Stefan Passantino: Donald Trump's ethics lawyer 'to leave White House today'

Administration 'an ethics hazard zone, nobody could thrive in that environment,' says former Obama counsel

Sarah Sanders: It is a "ridiculous accusation" to say Trump has ever lied

The deputy White House counsel, Stefan Passantino, is reportedly to step down today just a day after it was announced the government’s top lawyer would also leave his position.

Don McGahn, the top-ranking White House counsel, will leave by the autumn, Mr Trump announced on Twitter. The president said: “I have worked with Don for a long time and truly appreciate his service!”

Mr Passantino, who is responsible for overseeing ethics issues for Donald Trump’s staff, was due to exit on Thursday, according to Bloomberg reporter Jennifer Jacobs.

A Politico report from July also presaged Mr Passantino’s departure, while the Washington Post reported he was due to step down on Friday.

Norm Eisen, ethics czar under Barack Obama and a former US ambassador to the Czech Republic, claimed he was surprised Mr Passantino had not resigned earlier.

He told CNN’s Don Lemon: “He has a nightmare client, possibly the worst client in the history of American ethics, President Trump. Look at the damage the president has done to the reputations and the careers and the freedom of the people around him.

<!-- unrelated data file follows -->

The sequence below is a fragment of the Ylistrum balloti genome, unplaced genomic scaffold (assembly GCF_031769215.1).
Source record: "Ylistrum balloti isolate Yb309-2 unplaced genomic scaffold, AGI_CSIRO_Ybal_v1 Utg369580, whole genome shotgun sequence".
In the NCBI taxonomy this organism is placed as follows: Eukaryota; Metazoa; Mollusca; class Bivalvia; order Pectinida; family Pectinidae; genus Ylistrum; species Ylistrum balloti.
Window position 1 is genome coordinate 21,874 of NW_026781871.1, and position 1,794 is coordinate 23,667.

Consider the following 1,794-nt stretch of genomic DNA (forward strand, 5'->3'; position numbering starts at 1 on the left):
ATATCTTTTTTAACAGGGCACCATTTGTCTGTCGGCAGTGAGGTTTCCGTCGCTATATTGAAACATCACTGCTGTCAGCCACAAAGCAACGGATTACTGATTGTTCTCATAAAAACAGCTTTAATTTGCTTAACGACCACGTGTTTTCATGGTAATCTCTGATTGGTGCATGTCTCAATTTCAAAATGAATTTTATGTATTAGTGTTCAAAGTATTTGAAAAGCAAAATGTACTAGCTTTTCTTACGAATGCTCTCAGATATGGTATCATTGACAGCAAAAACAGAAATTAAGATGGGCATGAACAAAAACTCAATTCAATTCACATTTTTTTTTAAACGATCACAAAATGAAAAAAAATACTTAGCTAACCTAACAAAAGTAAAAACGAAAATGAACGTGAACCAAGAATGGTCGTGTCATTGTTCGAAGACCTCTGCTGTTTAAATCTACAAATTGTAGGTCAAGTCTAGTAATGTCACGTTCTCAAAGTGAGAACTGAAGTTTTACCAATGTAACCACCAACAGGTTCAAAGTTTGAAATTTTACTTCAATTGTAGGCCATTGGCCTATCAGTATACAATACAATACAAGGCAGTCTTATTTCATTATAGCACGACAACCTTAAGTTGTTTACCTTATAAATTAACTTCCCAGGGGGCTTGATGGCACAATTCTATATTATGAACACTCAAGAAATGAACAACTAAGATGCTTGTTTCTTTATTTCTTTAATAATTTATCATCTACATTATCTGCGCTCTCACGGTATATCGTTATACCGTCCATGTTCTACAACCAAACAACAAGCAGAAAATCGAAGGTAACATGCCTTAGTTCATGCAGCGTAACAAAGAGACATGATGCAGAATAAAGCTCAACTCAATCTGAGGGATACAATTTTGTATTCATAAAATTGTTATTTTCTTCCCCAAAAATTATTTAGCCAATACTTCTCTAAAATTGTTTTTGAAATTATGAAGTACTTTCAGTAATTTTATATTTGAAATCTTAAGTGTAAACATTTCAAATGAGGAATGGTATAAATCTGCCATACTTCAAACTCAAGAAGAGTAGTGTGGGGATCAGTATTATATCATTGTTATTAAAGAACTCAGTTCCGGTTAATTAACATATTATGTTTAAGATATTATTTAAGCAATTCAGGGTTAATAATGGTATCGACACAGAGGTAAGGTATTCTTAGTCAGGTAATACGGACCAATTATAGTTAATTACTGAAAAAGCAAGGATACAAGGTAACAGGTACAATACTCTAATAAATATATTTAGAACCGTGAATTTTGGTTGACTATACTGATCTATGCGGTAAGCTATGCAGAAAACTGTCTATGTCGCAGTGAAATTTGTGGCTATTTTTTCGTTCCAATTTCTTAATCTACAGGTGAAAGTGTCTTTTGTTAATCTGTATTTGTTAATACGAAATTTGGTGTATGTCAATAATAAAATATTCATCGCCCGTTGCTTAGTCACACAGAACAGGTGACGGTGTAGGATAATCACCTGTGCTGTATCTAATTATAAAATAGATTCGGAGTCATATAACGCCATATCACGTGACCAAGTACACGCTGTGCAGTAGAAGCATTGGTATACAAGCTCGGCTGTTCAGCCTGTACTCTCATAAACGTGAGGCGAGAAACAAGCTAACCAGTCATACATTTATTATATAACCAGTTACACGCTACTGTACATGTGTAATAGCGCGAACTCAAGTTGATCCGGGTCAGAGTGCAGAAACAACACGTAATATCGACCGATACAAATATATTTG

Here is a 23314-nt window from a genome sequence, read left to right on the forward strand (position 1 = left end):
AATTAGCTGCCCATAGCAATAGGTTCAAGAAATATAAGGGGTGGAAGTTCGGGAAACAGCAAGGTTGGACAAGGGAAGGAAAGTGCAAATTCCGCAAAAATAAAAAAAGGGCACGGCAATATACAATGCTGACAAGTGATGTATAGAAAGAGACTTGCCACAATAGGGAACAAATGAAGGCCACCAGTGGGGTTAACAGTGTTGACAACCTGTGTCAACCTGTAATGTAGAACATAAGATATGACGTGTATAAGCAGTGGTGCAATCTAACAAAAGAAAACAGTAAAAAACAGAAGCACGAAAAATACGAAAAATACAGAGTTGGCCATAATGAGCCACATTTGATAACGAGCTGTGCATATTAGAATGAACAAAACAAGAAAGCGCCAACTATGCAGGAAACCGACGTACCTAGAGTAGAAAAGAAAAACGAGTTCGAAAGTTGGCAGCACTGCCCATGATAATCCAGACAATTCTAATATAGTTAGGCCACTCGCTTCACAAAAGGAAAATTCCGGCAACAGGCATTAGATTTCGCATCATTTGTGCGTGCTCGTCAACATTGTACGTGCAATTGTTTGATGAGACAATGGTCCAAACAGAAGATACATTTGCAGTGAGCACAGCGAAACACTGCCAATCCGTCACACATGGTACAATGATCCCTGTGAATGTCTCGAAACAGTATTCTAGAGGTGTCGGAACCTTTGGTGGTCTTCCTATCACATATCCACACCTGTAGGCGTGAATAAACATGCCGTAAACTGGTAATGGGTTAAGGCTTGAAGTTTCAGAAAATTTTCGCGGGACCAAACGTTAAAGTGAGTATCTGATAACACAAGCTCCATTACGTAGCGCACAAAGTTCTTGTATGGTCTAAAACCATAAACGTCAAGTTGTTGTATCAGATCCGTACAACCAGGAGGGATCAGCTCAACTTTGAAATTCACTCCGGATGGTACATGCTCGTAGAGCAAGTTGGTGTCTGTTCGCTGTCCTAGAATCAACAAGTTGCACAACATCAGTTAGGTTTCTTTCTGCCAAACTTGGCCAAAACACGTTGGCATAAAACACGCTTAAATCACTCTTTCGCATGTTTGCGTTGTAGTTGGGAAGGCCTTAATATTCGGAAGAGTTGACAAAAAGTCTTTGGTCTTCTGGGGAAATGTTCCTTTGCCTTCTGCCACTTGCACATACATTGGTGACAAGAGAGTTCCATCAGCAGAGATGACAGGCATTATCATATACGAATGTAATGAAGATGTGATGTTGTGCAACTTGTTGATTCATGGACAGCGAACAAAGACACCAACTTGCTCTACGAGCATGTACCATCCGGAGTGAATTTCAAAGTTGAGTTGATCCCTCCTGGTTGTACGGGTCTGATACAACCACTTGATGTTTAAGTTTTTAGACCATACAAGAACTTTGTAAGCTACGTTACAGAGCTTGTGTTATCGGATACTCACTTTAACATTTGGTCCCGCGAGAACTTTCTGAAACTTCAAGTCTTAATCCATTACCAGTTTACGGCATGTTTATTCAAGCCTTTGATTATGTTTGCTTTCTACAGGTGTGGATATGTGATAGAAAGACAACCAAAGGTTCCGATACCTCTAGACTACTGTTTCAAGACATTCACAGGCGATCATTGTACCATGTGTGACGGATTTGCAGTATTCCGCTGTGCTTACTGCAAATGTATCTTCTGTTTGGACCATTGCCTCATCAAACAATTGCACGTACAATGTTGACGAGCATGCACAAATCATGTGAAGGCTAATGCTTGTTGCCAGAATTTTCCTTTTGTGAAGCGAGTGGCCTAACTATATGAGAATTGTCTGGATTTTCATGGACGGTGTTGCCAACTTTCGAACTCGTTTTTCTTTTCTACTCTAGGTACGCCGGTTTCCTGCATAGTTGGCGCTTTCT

“Start with the criminal investigations, almost 190 charges by special counsel Mueller, the president’s former national security adviser pleading guilty, his fixer Michael Cohen pleading guilty, and that’s just breaking the law.

“The violations of ethics and norms have been even worse, thousands of them, too many to count. That’s an ethics hazard zone, nobody could thrive in that environment.”

According to Politico‘s original report, Mr Passantino had been planning his departure for some time. A resident of Atlanta, Georgia, he had reportedly been commuting to Washington DC since he joined the administration in January 2017.

The White House has previously been forced to defend its rate of staff turnover following a string of high-profile departures including Gary Cohn, Mr Trump’s senior economic adviser.

Following claims by Chuck Schumer, the Senate minority leader, that the administration was being “hollowed out” as top-level officials left, Sarah Huckabee Sanders said it was “an intense place, as is every White House”.

“It’s not abnormal that you would have people come and go,” the press secretary added in March.

Other notable departures have included two press secretaries, Sean Spicer and Anthony Scaramucci; Rex Tillerson, the secretary of state; Steve Bannon, the chief strategist who returned to the helm of Breitbart News; health and human services secretary Tom Price; James Comey, the FBI director; Walter Shaub, director of the independent Office of Government Ethics; HR McMaster, the national security adviser; veterans affairs secretary David Shulkin; and Hope Hicks, the president’s talismanic director of strategic communications.

The Independent has contacted the White House for comment.

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